Göteborgs Konserthus Dvorák’s colourful No. 7 and masterful trumpet

Event has already taken place. A fanciful evening with the Gothenburg Symphony Orchestra, conductor Anja Bihlmaier and trumpet player Per Ivarsson.

Concert length: 2 h incl. intermission Scene: Stora salen
370-530 SEK Student 185-265 SEK

Event has already taken place

Antonín Dvorák’s Symphony No. 7 encompasses both exhilaration and outbursts of joy, melancholy and contemplation. In this concert it is joined on the programme by French composer André Jolivet’s fanciful Trumpet Concerto and the magical sounds of Anders Hillborg’s Sound Atlas (with the unique instrument glass harmonica!), everything conducted by Anja Bihlmaier.

Dvorák composed his seventh symphony after hearing Brahms’ Symphony No. 3, which he found to be a musical vitamin injection. But even if Dvorák drew inspiration from his mentor Brahms, who was eight years his elder, this music is completely unique and very personal. The symphony begins in a dull and mysterious manner but then blossoms into exuberant joy. The slow movement is pure and natural, the third movement is a melancholic scherzo, and the finale is a true outburst of joy.

André Jolivet’s Trumpet Concerto is charmingly melodic, sonorously piquant and masterful. This evening it is performed by Per Ivarsson, principal trumpet of the Gothenburg Symphony Orchestra.

Trumpetaren Per Ivarsson med sin silvriga trumpet i handen.

Swedish composer Anders Hillborg has a wide field of activity – he writes orchestral, choral and chamber music as well as film music and pop music. On this occasion we meet his Sound Atlas, described by the Financial Times as: ”Music of the far expanses of the universe, haunted by the otherworldly sound of the glass harmonica. If Stanley Kubrick came back to remake 2001 and needed a soundtrack, Hillborg would be his man.” Exciting!

In connection with the concert, Friends of the Gothenburg Symphony Orchestra awards this year’s scholarships.


Get to know the classical pieces.

Get to know the composer Anders Hillborg.

Get to know the unique instrument glass harmonica, that are used in the piece Sound Atlas.

Introduction to the concert

Take a seat in the Great Hall one hour before the concert begins and learn more about the music you will soon experience! You will get the stories behind the music, knowledge of the composers and own reflections about the classical pieces. The introduction last for about 30 minutes, it is free and free seating in the hall. Warm welcome!


Anders Hillborg (f 1954 ) Sound Atlas Anders Hillborg's music is often both intricate and virtuosic with dazzlingly elegant orchestral treatment. This also applies to the Sound Atlas, which, although the boundaries are not exact, is divided into five sections: Crystalline, River of Glass, Vaporised Toy Pianos, Vortex and Hymn. The use of suggestive titles, and preferably with contradictory content, is recognizable from previous Hillborg works, Cold Heat, Liquid Marble. "I always try to find titles that refer to something in the music but also make you think," he says. Sound Atlas conjures up images both of a geographical area, a landscape and exploration of sounds. "Glass harmonica and microtones in the strings both play important roles in the work, which contributes to the crystalline character that is at the center of the piece's tonal world," Hillborg comments. After the introduction's journey on the river of glass, toy pianos are presented. As they gradually evaporate, the crystalline character diminishes and the music is thrown into the Vortex - a soundscape of violent, turbulent, convulsive masses of sound. Out of the powerful vortex of sound, the music rises again for a brief, crystalline moment but soon plunges back into the abyss, finally transitioning into the high-pitched string hymn that ends the piece. GÖRAN PERSSON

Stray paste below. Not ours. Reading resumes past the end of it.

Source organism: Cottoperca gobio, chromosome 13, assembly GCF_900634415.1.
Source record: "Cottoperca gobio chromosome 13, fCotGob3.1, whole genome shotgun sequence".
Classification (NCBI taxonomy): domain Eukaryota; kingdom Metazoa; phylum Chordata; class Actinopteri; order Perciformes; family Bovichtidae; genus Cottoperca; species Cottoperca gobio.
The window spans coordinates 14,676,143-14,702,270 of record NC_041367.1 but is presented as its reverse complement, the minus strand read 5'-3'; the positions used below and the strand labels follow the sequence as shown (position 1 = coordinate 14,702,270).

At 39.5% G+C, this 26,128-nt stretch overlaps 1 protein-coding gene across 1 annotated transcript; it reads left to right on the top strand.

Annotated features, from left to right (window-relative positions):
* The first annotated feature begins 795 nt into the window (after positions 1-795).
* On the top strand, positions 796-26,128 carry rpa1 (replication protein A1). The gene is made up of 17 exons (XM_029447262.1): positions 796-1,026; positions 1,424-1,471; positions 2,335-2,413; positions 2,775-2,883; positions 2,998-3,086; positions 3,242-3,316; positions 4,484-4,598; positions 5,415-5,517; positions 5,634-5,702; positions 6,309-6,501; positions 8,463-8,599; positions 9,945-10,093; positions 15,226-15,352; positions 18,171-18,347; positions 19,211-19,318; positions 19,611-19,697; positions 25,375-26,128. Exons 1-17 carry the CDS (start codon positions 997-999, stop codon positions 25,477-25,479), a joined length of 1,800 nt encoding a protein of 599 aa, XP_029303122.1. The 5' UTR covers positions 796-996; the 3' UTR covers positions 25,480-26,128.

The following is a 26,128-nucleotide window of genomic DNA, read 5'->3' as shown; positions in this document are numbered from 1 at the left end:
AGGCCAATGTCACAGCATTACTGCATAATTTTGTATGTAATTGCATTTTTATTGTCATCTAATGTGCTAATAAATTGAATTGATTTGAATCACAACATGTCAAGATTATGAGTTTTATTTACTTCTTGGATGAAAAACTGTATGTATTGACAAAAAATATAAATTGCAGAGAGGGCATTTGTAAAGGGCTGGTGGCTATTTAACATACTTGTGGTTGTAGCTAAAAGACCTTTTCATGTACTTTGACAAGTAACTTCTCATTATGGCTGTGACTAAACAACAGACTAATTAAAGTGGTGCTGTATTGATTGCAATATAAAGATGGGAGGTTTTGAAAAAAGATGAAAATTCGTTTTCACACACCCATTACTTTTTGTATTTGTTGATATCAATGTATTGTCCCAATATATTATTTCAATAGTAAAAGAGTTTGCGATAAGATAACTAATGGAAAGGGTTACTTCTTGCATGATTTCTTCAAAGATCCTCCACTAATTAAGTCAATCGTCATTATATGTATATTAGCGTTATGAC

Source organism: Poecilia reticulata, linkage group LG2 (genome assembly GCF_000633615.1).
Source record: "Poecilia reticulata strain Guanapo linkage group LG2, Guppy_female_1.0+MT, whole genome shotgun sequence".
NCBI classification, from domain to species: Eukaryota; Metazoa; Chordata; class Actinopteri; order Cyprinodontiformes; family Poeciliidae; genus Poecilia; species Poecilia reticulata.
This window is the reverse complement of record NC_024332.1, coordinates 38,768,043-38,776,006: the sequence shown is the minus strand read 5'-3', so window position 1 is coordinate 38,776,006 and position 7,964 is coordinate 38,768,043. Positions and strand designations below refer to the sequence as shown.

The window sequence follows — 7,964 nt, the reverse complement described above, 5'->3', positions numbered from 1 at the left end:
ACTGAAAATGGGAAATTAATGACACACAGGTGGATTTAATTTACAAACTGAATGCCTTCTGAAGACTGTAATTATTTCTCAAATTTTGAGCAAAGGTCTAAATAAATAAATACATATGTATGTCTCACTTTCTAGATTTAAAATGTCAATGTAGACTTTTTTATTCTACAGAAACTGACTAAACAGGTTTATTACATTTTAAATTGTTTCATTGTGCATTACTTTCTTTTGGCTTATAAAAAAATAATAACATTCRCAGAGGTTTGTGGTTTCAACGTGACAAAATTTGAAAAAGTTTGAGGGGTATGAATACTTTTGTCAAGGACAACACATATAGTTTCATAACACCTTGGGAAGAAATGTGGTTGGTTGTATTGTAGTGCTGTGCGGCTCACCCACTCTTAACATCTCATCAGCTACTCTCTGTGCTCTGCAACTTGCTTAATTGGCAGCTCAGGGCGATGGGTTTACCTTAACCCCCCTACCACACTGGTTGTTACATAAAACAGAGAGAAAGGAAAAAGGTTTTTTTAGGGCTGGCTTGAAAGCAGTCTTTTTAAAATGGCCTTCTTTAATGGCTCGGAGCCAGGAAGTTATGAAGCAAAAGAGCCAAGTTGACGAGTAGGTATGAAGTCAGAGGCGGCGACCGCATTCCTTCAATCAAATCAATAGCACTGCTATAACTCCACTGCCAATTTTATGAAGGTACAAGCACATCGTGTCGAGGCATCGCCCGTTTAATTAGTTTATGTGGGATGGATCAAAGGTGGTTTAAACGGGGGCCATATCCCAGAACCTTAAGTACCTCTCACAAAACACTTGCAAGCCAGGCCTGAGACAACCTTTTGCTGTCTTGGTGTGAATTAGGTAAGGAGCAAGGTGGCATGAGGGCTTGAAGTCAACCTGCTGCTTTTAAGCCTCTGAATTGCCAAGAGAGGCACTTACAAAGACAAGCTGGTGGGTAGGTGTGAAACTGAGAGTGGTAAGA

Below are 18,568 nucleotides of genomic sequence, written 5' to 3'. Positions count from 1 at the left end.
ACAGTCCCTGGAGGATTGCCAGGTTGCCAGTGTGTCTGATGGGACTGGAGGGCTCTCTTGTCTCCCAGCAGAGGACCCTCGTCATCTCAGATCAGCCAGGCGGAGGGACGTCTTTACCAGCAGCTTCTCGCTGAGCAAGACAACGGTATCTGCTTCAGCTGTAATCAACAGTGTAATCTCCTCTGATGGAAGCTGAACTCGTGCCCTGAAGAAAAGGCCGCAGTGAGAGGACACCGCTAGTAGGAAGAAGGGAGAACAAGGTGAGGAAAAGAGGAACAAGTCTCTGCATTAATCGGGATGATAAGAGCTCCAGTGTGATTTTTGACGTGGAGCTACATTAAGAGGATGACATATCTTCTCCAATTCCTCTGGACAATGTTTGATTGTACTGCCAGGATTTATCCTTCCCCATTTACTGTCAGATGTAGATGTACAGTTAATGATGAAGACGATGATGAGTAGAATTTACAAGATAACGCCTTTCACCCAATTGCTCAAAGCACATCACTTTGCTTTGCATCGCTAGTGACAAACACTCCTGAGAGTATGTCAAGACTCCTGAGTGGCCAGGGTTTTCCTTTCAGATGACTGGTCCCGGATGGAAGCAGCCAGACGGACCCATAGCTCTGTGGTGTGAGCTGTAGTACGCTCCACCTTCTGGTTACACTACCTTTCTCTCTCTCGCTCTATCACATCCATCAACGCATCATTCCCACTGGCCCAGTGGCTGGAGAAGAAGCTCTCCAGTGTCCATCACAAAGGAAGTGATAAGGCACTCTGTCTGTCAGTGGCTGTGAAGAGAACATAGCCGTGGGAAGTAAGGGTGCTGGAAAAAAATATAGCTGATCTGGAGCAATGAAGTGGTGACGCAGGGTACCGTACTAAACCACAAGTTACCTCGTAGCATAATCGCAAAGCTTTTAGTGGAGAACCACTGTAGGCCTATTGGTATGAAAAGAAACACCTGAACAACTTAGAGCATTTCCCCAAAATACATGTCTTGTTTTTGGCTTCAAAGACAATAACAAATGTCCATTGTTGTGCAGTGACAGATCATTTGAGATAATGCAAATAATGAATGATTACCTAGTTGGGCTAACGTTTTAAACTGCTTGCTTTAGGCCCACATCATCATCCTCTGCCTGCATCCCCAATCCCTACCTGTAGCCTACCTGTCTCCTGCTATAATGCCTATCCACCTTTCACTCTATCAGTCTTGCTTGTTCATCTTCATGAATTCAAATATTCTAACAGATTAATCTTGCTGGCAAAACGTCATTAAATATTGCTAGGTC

André Jolivet (1905-1974) Trumpet Concerto No. 2 The first movement begins with a coordinated trumpet sound, a voice that seems to be trying to make itself heard from the backstage of an old theater. The impact is immediate, as is the music that follows. Soon the soundscape is filled with percussion, pianos and brass. A rhythmically intense surge takes hold, only to soon recede again. A lone trumpet again. Like a call. The analogy may seem trite, but it works well in the case of the French composer André Jolivet. A self-taught and headstrong 20th-century composer who refused to be labeled according to one school or the other. His guiding light was humanism, he wanted to make music that served humanity. And therefore his music is primarily communicative, it is directed outwards. The trumpet concerto, which has become one of his most famous works for posterity, is a typical example. The second movement is undulating, almost hypnotic with elements of its time, jazzy, bluesy and yet firmly rooted in a French Impressionist tradition. The concluding third movement is back in the shovel-like, high-intensity flow that manifested itself in the first movement, but here without being interrupted by the mournful search of the trumpet. Instead, the percussion and strings take their place. Excerpts from something similar to a jazz suite find their way into the composition. It is done with a light hand, as only someone who knows what he or she wants to achieve can do. The concert is ramped up, and so is the tension. In the last measure, both the trumpet and the orchestra get the last word. In true humanist spirit. EDITH SÖDERSTRÖM